Man dies of rare disease after eating squirrel brains

Glen Mclaughlin
October 20, 2018

According to the report, the 61-year-old man had been admitted to a hospital at Rochester Regional with cognitive impairment, schizophrenia and psychosis in 2015; he was also unable to walk under his own power.

The 61-year-old was brought to Rochester Regional Health hospital in 2015 saying he was having trouble thinking clearly, was losing touch with reality and could no longer walk on his own, researchers said in an October 4 report on on the case, according to Live Science.

Dr. Tara Chen, a medical resident at Rochester Regional Health, came across the case while writing a report on suspected cases of Creutzfeldt-Jakob disease at the hospital over the past five years; she presented her findings this month. Chen said it also wasn't clear if the man ate the brains themselves or meat that was contaminated with brain matter, according to the site.

Creutzfeldt-Jakob disease (CJD) is an extremely rare brain disease that affects about one in 1,000,000 people worldwide.

Doctors discovered he developed a degenerative disease caused by the same infectious proteins that also result in the more infamous "mad cow disease".

There are three forms of CJD: one that is inherited, one that comes from exposure to infected tissue from the brain or nervous system, and one that is "sporadic" and does not appear to have a genetic or environmental cause. Prions exist naturally in the brain and are seemingly being harmless to us.

Symptoms include depression, anxiety, memory loss, personality changes, impaired thinking, difficulty swallowing and difficulty speaking. Most people develop the disease spontaneously, while a few inherit it.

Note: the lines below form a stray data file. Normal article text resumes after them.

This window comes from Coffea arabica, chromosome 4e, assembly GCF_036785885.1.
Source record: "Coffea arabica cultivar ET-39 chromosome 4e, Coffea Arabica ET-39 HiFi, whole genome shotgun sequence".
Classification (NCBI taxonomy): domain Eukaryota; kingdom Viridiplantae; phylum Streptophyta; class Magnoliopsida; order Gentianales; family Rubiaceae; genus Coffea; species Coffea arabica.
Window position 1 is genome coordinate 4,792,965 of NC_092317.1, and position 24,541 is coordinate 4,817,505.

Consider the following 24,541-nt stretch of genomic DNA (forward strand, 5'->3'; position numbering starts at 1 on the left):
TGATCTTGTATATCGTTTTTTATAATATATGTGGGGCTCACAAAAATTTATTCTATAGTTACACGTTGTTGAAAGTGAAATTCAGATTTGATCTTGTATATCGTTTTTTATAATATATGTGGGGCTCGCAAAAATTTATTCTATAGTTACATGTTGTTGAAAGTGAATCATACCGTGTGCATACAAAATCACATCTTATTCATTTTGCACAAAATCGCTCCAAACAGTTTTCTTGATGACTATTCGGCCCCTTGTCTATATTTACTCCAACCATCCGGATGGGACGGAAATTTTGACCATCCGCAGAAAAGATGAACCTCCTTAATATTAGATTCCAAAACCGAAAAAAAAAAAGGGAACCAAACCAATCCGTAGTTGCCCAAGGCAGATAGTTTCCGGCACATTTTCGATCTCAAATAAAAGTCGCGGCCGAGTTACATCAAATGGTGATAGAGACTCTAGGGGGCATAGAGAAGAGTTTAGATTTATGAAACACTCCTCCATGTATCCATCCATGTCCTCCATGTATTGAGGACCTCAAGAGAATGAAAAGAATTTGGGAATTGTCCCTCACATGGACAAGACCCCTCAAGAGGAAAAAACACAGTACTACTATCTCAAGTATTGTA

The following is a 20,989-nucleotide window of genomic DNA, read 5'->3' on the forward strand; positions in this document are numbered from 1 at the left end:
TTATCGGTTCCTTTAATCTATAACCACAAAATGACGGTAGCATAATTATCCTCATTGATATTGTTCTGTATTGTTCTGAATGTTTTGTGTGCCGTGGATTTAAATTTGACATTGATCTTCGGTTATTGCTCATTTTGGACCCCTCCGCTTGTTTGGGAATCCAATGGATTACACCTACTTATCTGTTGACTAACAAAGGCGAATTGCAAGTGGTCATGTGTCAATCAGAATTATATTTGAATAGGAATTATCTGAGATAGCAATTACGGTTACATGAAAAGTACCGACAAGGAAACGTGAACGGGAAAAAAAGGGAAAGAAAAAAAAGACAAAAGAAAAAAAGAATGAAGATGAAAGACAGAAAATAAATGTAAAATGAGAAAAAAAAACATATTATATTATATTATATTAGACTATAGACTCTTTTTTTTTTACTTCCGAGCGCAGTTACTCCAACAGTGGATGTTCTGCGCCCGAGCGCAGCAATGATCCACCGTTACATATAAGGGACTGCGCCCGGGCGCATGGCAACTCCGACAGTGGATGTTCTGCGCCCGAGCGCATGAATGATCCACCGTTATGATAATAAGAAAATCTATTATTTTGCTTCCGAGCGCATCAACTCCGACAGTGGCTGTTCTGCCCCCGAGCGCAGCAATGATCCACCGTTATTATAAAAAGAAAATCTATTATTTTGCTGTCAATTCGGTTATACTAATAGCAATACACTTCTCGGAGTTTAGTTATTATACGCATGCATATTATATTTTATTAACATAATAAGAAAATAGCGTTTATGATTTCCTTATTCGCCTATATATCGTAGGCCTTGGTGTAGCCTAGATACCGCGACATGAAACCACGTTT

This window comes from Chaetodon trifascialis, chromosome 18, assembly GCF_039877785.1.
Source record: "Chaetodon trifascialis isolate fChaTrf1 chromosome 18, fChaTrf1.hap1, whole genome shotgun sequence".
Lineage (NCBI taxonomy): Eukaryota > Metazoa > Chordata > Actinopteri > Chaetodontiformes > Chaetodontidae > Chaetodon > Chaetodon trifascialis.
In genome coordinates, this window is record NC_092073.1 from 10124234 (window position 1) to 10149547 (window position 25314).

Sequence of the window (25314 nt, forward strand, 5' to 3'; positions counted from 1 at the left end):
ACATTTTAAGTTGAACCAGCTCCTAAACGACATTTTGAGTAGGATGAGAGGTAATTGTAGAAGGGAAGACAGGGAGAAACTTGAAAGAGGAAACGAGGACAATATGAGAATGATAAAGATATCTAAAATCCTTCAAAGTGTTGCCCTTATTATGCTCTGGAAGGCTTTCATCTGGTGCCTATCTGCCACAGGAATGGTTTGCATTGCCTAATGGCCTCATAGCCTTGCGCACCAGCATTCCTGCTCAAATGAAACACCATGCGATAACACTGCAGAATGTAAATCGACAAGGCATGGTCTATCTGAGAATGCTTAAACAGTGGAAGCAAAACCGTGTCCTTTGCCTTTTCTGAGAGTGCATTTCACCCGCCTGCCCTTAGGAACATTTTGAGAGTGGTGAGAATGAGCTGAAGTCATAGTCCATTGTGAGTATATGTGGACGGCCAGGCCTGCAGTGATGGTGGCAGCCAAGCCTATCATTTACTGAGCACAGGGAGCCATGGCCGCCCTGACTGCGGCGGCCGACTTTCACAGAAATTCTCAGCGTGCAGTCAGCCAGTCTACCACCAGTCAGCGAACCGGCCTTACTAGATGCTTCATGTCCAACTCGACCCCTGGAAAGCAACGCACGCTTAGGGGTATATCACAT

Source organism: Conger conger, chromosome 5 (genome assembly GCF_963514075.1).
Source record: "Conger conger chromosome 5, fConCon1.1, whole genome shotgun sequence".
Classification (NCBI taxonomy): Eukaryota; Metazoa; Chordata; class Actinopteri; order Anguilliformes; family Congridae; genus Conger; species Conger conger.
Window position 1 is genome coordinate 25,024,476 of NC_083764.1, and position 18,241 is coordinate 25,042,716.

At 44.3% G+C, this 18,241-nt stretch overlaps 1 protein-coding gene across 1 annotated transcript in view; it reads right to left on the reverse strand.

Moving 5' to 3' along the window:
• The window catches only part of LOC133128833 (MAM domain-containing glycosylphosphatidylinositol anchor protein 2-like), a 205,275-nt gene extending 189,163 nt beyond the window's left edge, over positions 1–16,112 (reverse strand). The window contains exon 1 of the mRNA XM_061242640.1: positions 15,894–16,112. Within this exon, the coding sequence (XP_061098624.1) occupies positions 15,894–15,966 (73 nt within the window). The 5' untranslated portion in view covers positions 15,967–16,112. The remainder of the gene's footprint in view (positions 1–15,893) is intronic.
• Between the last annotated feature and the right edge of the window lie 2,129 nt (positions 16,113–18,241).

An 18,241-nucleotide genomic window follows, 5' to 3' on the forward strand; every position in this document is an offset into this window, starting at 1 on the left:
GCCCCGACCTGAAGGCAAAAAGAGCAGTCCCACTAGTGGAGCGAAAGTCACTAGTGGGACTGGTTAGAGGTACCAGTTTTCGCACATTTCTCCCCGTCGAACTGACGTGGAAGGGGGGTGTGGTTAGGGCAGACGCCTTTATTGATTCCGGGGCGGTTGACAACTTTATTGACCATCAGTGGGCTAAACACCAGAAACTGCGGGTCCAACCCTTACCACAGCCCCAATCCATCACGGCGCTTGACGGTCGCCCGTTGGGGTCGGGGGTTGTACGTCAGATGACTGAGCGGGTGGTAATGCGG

It is a sister disease of CJD, a similar condition which is nearly 100 times more common.

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Most patients suffering from CJD and vCJD die within a year.

An MRI examination and a test of his cerebrospinal fluid revealed the proteins that usually trigger "mad cow disease".

The high number of suspected cases forced doctors to review all the cases recorded at the Rochester Regional Health hospital between 2013 and 2018.

Though current tests can distinguish vCJD from the classical form of the disease, Chen told Live Science that it's unknown whether the man was definitively diagnosed with CJD.

The case report urges doctors to consider the disease when making future diagnoses, as pinpointing it as a cause of symptoms is so often delayed to the point where there's no time to even consider treatment.

The team is now working to obtain the patient's medical records to see if a coroner confirmed CJD upon his death.

Of the five cases detailed in their report, however, two were eventually confirmed not to be CJD after all.

Other reports by MaliBehiribAe

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